While you shouldn’t lie, you still need to present yourself as a good fit for the company and position. This means you shouldn’t overtly tell an interviewer you plan to be working somewhere else. Additionally, you don’t want to appear smug. For instance, saying, “I see myself managing this company” seems cocky rather than confident. Instead, find a way to prove you’re management material through your experience and answers.
• What to say:
You can show you are worth the risk by aligning your goals with company opportunities. For example, if you want to own your own company in five years, you might say you see yourself managing a team. You may point out that you’re excited about the current opportunity because it will give you chances to lead a team, account, or other aspects of the business.
If you plan on job hopping to gain experience, you might say you see yourself learning several new skills. You can explain that you're not afraid to take professional risks because of your ambitious nature. You can mention an interest in exploring opportunities at the company where you're interviewing, but be careful about letting hiring managers know that you have your eye on something else entirely.

5. Why do you want to leave your current company?

• What not to say:
This question is possibly one of the most difficult job interview questions to answer. You may be tempted to be extremely forthcoming, but you also don’t want to come across as a negative or conflict-seeking person.
Speaking ill of your current position and employer makes you a risky hire; if you insult your current boss or company now, what’s to say you won’t do the same in future positions? Additionally, if you’re eager to air your grievances, you'll look unprofessional.
• What to say:
If you’re experiencing logistical problems with your job or responsibilities, you may want to mention those as your primary reasons for leaving. For example, if you have a long commute to work, or you’re frequently missing out on family activities, you can cite these as unfortunate contributors to your decision.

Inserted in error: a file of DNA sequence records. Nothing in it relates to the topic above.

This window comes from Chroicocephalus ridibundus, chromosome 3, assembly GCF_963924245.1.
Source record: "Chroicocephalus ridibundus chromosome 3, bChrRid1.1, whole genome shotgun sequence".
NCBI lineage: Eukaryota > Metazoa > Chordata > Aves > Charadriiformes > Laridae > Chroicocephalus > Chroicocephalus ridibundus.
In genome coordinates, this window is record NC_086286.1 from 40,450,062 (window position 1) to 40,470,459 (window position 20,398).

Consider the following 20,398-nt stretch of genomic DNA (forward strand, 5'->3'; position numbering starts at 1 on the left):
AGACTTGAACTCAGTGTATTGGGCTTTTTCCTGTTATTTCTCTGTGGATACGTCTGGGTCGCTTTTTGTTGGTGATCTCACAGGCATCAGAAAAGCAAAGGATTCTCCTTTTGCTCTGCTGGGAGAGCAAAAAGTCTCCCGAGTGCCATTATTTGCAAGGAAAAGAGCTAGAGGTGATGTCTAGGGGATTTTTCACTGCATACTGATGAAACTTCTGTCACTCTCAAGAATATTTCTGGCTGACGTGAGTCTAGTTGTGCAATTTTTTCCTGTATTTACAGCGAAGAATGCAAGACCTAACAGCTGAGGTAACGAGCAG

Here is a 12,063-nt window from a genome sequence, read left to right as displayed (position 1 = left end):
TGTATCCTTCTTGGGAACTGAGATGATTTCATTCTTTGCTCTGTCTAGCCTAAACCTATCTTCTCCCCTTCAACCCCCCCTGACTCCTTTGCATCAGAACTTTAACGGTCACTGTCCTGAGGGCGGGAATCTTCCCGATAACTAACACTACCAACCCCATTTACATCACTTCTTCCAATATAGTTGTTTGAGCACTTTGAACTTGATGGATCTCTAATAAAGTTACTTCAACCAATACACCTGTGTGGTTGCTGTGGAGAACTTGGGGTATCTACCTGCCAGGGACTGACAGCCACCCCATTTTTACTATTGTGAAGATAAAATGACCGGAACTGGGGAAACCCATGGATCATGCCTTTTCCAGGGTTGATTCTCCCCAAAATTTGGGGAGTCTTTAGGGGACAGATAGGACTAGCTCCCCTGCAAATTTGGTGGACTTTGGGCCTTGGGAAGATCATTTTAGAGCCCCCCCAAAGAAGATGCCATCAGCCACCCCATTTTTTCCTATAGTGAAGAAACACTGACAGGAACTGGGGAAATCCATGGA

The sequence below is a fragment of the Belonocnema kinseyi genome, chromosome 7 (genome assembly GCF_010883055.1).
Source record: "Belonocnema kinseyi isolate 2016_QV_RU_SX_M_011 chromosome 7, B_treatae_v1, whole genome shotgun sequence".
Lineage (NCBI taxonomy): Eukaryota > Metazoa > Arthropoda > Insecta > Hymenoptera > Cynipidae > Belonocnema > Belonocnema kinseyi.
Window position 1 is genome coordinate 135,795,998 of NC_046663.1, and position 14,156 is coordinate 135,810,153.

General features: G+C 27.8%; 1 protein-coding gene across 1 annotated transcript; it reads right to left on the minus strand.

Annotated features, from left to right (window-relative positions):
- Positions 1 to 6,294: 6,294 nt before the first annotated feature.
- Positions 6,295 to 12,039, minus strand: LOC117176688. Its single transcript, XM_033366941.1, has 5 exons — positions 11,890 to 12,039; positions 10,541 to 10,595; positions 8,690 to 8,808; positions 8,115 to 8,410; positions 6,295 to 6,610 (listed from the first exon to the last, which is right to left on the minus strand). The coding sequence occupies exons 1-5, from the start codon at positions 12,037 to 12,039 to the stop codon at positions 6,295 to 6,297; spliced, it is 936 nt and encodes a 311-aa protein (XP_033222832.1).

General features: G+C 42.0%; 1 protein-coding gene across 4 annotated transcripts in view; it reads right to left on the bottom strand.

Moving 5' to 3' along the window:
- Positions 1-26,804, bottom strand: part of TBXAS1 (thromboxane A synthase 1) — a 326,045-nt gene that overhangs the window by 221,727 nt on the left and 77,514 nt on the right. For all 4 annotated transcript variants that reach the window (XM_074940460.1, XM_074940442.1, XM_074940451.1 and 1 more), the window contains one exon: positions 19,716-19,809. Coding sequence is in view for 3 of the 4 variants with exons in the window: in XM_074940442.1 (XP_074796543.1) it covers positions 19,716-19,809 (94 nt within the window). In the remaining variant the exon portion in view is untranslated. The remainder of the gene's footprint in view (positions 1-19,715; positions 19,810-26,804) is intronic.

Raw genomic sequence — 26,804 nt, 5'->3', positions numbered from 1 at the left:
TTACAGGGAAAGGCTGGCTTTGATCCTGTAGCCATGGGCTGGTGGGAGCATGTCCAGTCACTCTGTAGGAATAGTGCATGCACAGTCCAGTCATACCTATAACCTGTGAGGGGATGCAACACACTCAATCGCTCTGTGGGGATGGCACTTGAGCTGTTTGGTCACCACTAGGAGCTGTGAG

If you’re struggling with management, you might say you’re looking for a better cultural fit or seeking new challenges that better play to your strengths. If you feel overworked, you might say you’re searching for a healthy work-life balance. There are a number of positive ways in which you can answer this question and still be open and honest.

6. How would you deal with an angry client or customer?

• What not to say:
Most of us don’t enjoy angry people, but support skills are required for many different positions. Having a solid, tested game plan for unhappy customers is an important tool for any interview.
Because of this, it's important to avoid showing negativity toward unhappy customers or clients. You don't want to appear unsympathetic, especially if you'll be in a position to diffuse tense situations.
• What to say:
Because all clients and customers are different, it’s better to cite a specific, personal experience when trying to connect with your interviewer. When it comes to sales and support roles, a connection is especially important.
If you have concrete experience for de-escalating customers or clients, the interviewer may feel you are a better fit for the role. Plus, depending on your storytelling abilities, your story will most likely be more memorable than a generic response.

7. Do you have any questions for me?

• What not to say:
This question is perhaps the most common one you’ll find in an interview, which means it is crucial for you to have an answer—or an idea of an answer—prepared. You don’t want to be caught struggling for ways to respond.
You also don’t want to have one generic question you might ask any business; this can show you’re unprepared or uninvested in the company.
• What to say:
Instead, have a few in-depth questions to ask the employer. Make sure at least one of them is specific to the company. By doing this, you’ll continue to show that you know the company and are interested in its mission.
Make sure you also have a lighthearted question that pertains to company culture or company flow. This will encourage the interviewer to have a conversation with you, giving the interaction much-needed human quality.

The Takeaway

We’ve all had embarrassing flubs in interviews—stumbling through answers or feeling unprepared. And while you can never completely prepare yourself for job interview questions, you can promote confidence by doing some simple research.
By knowing what not to say, we often have a better idea of what we should say, which makes an interview quite a bit easier.
Kaitlin Westbrook is a content writer for Vecteezy. She covers business, creative content, professional writing, and more. When she’s not writing, she enjoys movies, baking, and her Pomeranian. You can connect with her on Twitter.